P80328The ivy in this sycamore did not just climb up from the ground to hang over this big limb. If you look closely, you will see no vine coming up from the ground. This small patch of ivy as well as a small pyracantha, are growing in a decayed cavity on top of the big limb. The ivy may have climbed up a long time ago, and then rooted into the cavity before the original vine was somehow removed. Alternatively, the ivy might have grown from a seed that was dropped by a bird or ivy vines that are higher up in nearby box elder trees. It is impossible to say now.P80328+It is also difficult to say why there is such a large cavity on top of the limb. It could have originated as a large scar incurred from the impact of another large limb that fell from above. There are a few cavities higher up that were caused by large limbs breaking away. Although unlikely, the cavity could have developed from sun scald damage, after the upper surface of the big limb suddenly became exposed by the loss of limbs higher up.P80328++This other aerial patch of ivy hangs from a smaller cavity higher in the same tree. Oddly, among sycamores, such cavities on upper surfaces of large limbs are not uncommon. Sycamores often drop large limbs from high in their canopies, exposing or damaging lower limbs below. Their lightly colored bark is very susceptible to sun scald if suddenly exposed after always being shaded. It is also not very resilient to heavy impact. Of course, more typical cavities develop on trunks where significant limbs broke or were pruned away. Other plants can grow in these as well, as demonstrated by the ‘epiphyte’. https://tonytomeo.wordpress.com/2017/11/15/epiphyte/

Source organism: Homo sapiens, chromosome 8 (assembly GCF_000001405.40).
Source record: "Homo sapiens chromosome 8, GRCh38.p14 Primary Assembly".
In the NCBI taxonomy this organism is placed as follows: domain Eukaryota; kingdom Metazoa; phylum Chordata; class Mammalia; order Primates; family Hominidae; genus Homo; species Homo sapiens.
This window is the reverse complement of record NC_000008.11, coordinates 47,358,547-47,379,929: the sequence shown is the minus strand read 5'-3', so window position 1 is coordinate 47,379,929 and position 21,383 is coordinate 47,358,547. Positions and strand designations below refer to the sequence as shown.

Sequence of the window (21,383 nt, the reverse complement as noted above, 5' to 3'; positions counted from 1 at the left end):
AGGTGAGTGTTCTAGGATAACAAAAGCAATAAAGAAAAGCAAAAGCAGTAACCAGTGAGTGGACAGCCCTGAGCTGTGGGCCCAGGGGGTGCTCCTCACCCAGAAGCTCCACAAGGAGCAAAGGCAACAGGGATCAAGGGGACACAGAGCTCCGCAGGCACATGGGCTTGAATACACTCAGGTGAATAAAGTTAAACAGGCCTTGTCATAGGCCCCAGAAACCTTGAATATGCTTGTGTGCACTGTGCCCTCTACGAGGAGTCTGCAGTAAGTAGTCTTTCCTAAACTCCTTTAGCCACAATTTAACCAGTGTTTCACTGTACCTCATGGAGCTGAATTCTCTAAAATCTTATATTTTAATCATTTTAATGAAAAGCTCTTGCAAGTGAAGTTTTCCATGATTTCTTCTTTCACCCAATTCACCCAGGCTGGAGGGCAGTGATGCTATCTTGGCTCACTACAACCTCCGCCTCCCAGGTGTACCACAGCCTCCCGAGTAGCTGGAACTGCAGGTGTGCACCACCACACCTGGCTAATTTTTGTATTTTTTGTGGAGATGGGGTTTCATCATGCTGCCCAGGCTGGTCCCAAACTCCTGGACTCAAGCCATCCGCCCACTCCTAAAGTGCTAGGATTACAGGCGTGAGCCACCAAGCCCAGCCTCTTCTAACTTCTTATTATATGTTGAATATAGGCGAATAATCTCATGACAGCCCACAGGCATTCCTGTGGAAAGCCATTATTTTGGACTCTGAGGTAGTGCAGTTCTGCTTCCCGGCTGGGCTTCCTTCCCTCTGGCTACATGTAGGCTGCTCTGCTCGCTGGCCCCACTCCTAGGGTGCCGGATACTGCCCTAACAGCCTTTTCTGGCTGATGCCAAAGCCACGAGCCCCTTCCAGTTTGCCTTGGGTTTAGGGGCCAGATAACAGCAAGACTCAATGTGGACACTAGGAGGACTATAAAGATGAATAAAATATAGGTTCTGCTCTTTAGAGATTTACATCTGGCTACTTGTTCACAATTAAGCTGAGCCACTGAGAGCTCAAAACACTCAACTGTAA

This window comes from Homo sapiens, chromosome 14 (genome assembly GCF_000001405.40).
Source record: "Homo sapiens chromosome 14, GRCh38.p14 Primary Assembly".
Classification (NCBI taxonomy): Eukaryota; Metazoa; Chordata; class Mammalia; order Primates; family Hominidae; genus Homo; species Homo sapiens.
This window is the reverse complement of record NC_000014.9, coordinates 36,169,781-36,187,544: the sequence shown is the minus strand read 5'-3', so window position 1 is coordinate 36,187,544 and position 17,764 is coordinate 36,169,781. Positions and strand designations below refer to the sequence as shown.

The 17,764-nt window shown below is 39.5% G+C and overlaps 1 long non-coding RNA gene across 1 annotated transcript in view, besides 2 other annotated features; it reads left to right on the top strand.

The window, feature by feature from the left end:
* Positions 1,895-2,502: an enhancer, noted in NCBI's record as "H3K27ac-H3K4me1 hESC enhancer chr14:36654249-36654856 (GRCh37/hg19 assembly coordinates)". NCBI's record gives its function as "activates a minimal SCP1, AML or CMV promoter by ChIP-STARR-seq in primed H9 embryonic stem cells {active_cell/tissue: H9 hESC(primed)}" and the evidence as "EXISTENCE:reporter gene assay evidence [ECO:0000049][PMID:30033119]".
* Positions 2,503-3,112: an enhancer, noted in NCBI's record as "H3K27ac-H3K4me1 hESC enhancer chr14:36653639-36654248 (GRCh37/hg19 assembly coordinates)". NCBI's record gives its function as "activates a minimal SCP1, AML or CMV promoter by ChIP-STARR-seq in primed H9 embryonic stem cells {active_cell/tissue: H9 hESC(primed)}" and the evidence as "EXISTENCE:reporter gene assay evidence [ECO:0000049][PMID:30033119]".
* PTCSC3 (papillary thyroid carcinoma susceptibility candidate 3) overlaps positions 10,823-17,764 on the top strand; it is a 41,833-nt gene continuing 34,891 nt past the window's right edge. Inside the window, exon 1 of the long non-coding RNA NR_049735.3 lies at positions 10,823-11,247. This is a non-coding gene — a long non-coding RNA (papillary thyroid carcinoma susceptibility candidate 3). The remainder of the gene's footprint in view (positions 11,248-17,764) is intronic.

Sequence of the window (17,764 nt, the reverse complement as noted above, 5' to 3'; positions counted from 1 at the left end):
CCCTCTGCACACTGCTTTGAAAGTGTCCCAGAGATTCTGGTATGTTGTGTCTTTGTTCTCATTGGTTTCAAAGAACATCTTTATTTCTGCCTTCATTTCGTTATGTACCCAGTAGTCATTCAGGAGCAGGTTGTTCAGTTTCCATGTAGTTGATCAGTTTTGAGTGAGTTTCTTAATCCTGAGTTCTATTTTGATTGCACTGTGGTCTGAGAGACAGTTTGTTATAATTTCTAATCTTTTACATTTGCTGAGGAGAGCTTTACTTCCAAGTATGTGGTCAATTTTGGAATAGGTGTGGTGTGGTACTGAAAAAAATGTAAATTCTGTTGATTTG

10 thoughts on “Hanging Gardens of Babylon

    1. Many people walk past this massive tree without noticing the hanging garden. It looks like the same ivy that is climbing the box elders nearby, except that there are no vines coming up from the ground. If I did not know any better, and saw it for the first time, I would assume that there is a vine coming up from the ground on the back side of the trunk.

      Liked by 1 person

  1. Reblogged this on Tony Tomeo and commented:

    Three years later, this ‘garden’ is getting more sunlight now that another large portion of the canopy of the associated tree collapsed, and more of what was structurally compromised got pruned away.


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